It’s February 17th and I’ve just seen my first Hairy-footed flower bee of the year. She’s foraging amongst the snowdrops in the gardens where my husband, Rob, works, and I can barely contain my excitement. I watch her darting from flower to flower, her proboscis extended as she sups the nectar provided by these earliest of blooms. I am enthralled. Her small black furry body emits the high-pitched buzz so typical of this species, that first alerted me to her presence in the flowerbed - and I am smitten, all over again, by this charming little bee.

I can’t believe I don’t have my camera with me! I have never before seen a Hairy-footed flower bee foraging on a snowdrop and would so love to have a photograph to accompany my record when I submit it to BWARS (Bees, Wasps, Ants Recording Society) later today. I wonder if mine will be the first sighting this year, or perhaps even the earliest sighting ever....?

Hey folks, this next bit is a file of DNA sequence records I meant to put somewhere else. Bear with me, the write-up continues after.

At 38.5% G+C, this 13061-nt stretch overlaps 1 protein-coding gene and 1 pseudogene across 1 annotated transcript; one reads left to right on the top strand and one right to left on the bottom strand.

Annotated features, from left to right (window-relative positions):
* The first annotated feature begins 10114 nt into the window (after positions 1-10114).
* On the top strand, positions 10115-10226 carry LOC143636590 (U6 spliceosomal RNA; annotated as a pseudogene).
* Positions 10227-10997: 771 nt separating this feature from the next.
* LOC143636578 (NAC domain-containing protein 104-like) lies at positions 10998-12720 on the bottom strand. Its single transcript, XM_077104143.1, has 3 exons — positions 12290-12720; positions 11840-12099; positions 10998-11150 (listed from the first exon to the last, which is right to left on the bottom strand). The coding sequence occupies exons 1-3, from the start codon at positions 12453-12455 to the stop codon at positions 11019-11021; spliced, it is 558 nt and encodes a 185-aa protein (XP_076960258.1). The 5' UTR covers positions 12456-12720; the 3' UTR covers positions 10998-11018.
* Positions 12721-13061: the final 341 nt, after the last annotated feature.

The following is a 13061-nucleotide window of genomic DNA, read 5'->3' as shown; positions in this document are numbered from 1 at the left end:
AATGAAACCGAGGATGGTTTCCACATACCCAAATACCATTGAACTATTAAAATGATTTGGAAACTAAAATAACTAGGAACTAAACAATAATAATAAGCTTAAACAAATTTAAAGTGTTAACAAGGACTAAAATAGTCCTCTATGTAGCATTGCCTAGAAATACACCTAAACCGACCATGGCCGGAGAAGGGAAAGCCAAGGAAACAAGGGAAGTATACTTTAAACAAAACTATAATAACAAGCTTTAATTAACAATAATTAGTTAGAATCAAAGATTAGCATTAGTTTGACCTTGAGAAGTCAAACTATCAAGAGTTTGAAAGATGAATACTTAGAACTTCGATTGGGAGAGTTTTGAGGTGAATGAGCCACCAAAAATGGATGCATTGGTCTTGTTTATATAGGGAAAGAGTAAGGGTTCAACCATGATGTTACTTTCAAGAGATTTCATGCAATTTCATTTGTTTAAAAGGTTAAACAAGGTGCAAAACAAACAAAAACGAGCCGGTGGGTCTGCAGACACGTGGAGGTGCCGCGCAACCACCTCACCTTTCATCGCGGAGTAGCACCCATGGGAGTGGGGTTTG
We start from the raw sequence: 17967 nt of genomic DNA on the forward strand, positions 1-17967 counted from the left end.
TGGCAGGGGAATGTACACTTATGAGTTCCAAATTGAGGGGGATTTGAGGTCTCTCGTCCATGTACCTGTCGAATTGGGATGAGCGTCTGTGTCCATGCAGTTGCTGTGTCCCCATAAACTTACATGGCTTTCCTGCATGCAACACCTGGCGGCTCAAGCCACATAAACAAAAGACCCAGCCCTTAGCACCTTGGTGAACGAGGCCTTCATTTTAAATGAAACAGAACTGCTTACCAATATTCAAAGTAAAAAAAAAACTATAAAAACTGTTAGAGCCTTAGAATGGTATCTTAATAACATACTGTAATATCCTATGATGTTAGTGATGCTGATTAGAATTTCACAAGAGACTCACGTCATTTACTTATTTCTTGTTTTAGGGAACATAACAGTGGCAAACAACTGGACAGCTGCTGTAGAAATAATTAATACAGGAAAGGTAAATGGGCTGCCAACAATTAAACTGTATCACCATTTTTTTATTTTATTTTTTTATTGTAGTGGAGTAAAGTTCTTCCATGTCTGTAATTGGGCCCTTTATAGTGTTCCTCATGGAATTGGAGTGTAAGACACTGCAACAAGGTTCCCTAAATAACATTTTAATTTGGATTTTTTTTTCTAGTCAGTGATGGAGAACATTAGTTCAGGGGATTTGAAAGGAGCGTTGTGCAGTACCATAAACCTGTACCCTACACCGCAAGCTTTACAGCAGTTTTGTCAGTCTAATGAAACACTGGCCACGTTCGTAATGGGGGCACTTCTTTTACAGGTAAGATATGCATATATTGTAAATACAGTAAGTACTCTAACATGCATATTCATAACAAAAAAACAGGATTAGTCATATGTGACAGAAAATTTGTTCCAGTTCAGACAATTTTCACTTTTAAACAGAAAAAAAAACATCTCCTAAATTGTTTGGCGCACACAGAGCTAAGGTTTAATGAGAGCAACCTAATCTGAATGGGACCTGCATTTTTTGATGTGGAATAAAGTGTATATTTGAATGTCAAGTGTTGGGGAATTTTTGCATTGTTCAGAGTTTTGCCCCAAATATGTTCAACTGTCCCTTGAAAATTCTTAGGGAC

The Hairy-footed flower bee’s scientific name ‘Anthophora plumipes’ (plumipes meaning ‘feather-footed’) sounds, to me, almost as beautiful as her common name, although the ‘plumipes’ part only really applies to the male of the species. The male’s middle legs are elongated and adorned with long feathery hairs, which he uses to transfer secretions from his abdominal glands to the female’s antennae whilst he mates with her. It looks like he’s covering her eyes with his legs whilst he does this.  I have no idea what might be the significance of this transfer of secretions during mating; it is but one of many mysteries I have yet to unravel in my on-going quest to understand more about the fascinating and beguiling world of bees.